"Captain, your six!"
Steve turns to see the Doombot behind him, and slashes it with his shield, sending it crumpling to the ground.
"Thank you, Captain," he says, looking up to find her in the sky, not sounding even a little out of breath. Carol flies by, swoops down so she's eye level with him, and points finger guns at him, makes a clicking sound.
Steve smiles at her like he's trying real hard not to. Carol resists the urge to wink at him.
"No problem, Captain."
As they leave Fury's office, Steve turns to Carol. "How do you feel about burgers, Captain?"
"Sounds great, Captain." Food after fights is an Avengers tradition, but supersoldiers Steve and Carol need more than the rest (minus the Hulk and Thor), so they often end up going out for more food after the team has all gone together. ("Second breakfast," Carol calls it no matter what time of day, and she finally made Steve read the books so he'd get the joke. He loved them, no surprise.)
There was no team today, just the Captains (Carol kind of loves when they're called that, though she won't hesitate to pull rank and remind Steve and anyone who'll listen that she's really a colonel). Steve has a new favorite diner in Brooklyn, and Carol's always been a dive bar kind of girl, so she's happy to agree to it.
They're known there -- well, Steve is, "and any lady friend of Mr. Rogers' is a friend of ours," the bartender tells her, his grin displaying less than the traditional number of teeth.
"She's real pretty, son, you treat her right," he directs at Steve, pointing his dishrag at him.
Carol grins, and elbows Steve, hard. "Yeah, you hear that? Treat me right, son."
Steve groans. "I've made a huge mistake."
The burgers are delicious; Steve can generally be relied upon when it comes to food. They eat in companionable silence, neither feeling any need to rehash the battle (they covered it all in debrief and on the walk over) or fill up the silence, but right around the time they're finishing their third burgers, Steve says, all fake casual, "Fancy a game of pool?"
Carol shoves the last bite of burger in her mouth and gives him her best intimidating stare while chewing, knowing she looks completely ridiculous. "You're on, dude."
The thing about Steve is that she can't imagine so many aspects of his life -- growing up during the Depression, fighting in World War II (well, she's actually done that herself now, but it's hardly the same), asleep in the ice for seventy years and having to readjust to life in the future -- but in many other ways, they're a lot alike. Grew up with something to prove, joined the military to prove it. Both have a strong Dudley Do-Right streak, a mean sense of humor once you get to know them, an inability to see a hill and not prepare to die on it. A love of old jazz and bacon cheeseburgers.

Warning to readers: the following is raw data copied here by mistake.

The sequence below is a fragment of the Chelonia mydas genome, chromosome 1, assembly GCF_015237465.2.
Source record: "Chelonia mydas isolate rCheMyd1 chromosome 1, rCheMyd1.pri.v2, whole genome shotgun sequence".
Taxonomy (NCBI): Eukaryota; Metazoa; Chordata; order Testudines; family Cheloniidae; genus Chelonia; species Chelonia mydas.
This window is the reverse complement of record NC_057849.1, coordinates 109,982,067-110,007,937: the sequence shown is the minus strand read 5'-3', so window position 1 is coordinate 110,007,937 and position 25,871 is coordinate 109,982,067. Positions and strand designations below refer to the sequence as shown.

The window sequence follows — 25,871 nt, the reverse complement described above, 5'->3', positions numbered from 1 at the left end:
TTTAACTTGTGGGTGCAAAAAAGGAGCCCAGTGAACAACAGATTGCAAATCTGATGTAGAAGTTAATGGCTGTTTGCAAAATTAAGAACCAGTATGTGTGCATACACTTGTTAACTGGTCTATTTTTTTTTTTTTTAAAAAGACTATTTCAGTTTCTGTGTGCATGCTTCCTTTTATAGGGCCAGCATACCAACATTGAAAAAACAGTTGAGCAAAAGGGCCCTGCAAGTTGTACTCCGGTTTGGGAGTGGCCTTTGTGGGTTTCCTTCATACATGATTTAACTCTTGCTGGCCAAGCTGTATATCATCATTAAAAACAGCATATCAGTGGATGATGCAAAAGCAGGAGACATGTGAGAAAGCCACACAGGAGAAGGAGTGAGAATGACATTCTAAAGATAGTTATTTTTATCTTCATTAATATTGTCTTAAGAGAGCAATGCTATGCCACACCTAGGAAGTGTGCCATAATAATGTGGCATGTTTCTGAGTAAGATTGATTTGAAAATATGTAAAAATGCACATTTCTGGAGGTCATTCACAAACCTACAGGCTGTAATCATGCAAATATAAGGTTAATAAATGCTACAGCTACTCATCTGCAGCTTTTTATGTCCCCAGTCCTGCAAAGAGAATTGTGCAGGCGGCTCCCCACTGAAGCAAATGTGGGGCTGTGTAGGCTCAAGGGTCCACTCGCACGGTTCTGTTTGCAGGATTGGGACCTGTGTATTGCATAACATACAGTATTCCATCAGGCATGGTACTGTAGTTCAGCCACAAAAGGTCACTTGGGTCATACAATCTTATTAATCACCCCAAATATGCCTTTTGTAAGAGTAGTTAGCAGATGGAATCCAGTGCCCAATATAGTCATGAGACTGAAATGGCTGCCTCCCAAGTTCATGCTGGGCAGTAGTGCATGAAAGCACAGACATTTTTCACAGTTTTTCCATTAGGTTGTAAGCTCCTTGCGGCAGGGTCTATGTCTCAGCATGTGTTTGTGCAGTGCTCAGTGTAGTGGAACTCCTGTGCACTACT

She likes fighting with him, too -- she'd kind of thought that once you got to the big leagues, men wouldn't care about fighting alongside, or under, women, but woo boy, turns out they're the same all over. But Steve is never like that; he's scrupulously fair, and his dedication to the mission overrides any personal issues he might have (but he truly doesn't have any).
Plus, that ass. Come on.
That ass is in fine form as they shoot pool, even though pool isn't really a challenge for either of them. You do lose some things, with superpowers, and little joys are a lot of them. Basically all games that aren't contact sports played with another superpowered creature are cakewalks now. Carol would choose this all over again -- she has, recently, and she feels a measure of peace and strength in knowing that -- but she misses things, sometimes. Like playing pool and having to think about it. She likes to earn her wins.
They have an audience, though, because even if the game isn't hard to play, it is fun to watch. The regulars, a mix of oldtimers and the hipsters who are starting to gentrify the neighborhood, gather to see them go at it.
Steve normally doesn't like to show off, but Carol can see that he's feeling relaxed and comfortable. It was a great battle today -- no civilians with injuries more serious than a sprained ankle, no property damage beyond a light pole and a stop sign knocked down. They hadn't fought in weeks, and Carol knows that Steve was thrilled to get back out in the field, to hit a few bad guys, for the physical experience and for the mental clarity of having clearly delineated problems you can solve with punching. She knows because she feels it too.
Word is starting to go around -- Steve's identity is public knowledge, now, and though he works to keep a low profile, it's pretty hard. Carol's identity is technically public too, but she flies below the radar, mostly, though less than she used to.
At one point, Steve stands next to Carol, on the side of the table closest to the wall, farthest from their spectators.